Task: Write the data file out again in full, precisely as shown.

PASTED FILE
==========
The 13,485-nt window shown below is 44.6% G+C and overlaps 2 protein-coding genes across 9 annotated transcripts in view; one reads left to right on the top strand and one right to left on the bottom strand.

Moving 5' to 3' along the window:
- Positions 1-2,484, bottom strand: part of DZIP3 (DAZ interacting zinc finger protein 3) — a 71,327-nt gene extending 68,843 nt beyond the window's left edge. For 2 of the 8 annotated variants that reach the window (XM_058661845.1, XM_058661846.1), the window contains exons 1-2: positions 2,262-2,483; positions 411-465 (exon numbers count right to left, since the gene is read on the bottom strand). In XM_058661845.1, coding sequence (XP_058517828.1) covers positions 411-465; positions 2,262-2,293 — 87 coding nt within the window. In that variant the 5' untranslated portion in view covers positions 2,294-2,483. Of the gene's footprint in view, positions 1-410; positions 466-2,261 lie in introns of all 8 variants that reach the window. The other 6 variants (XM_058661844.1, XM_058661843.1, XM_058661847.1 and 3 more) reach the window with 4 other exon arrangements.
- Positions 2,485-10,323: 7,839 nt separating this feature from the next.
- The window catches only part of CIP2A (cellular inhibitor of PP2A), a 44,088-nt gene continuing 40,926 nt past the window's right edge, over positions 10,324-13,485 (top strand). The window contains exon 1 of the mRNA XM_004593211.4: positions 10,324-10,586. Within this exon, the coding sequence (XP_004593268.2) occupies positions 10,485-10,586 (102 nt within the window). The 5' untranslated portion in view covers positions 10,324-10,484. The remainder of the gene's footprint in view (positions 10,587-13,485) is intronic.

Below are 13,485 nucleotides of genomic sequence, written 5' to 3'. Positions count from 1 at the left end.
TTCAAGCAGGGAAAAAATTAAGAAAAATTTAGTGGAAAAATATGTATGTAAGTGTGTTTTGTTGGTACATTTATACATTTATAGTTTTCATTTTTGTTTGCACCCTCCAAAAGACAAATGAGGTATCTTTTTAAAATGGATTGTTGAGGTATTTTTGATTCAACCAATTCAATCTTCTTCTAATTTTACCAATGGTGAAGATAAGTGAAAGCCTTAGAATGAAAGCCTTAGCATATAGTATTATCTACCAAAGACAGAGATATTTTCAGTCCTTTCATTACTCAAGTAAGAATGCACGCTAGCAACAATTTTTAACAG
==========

The 13,485-nt window shown below is 44.6% G+C and overlaps 2 protein-coding genes across 9 annotated transcripts in view; one reads left to right on the top strand and one right to left on the bottom strand.

Moving 5' to 3' along the window:
- Positions 1-2,484, bottom strand: part of DZIP3 (DAZ interacting zinc finger protein 3) — a 71,327-nt gene extending 68,843 nt beyond the window's left edge. For 2 of the 8 annotated variants that reach the window (XM_058661845.1, XM_058661846.1), the window contains exons 1-2: positions 2,262-2,483; positions 411-465 (exon numbers count right to left, since the gene is read on the bottom strand). In XM_058661845.1, coding sequence (XP_058517828.1) covers positions 411-465; positions 2,262-2,293 — 87 coding nt within the window. In that variant the 5' untranslated portion in view covers positions 2,294-2,483. Of the gene's footprint in view, positions 1-410; positions 466-2,261 lie in introns of all 8 variants that reach the window. The other 6 variants (XM_058661844.1, XM_058661843.1, XM_058661847.1 and 3 more) reach the window with 4 other exon arrangements.
- Positions 2,485-10,323: 7,839 nt separating this feature from the next.
- The window catches only part of CIP2A (cellular inhibitor of PP2A), a 44,088-nt gene continuing 40,926 nt past the window's right edge, over positions 10,324-13,485 (top strand). The window contains exon 1 of the mRNA XM_004593211.4: positions 10,324-10,586. Within this exon, the coding sequence (XP_004593268.2) occupies positions 10,485-10,586 (102 nt within the window). The 5' untranslated portion in view covers positions 10,324-10,484. The remainder of the gene's footprint in view (positions 10,587-13,485) is intronic.

Below are 13,485 nucleotides of genomic sequence, written 5' to 3'. Positions count from 1 at the left end.
TTCAAGCAGGGAAAAAATTAAGAAAAATTTAGTGGAAAAATATGTATGTAAGTGTGTTTTGTTGGTACATTTATACATTTATAGTTTTCATTTTTGTTTGCACCCTCCAAAAGACAAATGAGGTATCTTTTTAAAATGGATTGTTGAGGTATTTTTGATTCAACCAATTCAATCTTCTTCTAATTTTACCAATGGTGAAGATAAGTGAAAGCCTTAGAATGAAAGCCTTAGCATATAGTATTATCTACCAAAGACAGAGATATTTTCAGTCCTTTCATTACTCAAGTAAGAATGCACGCTAGCAACAATTTTTAACAG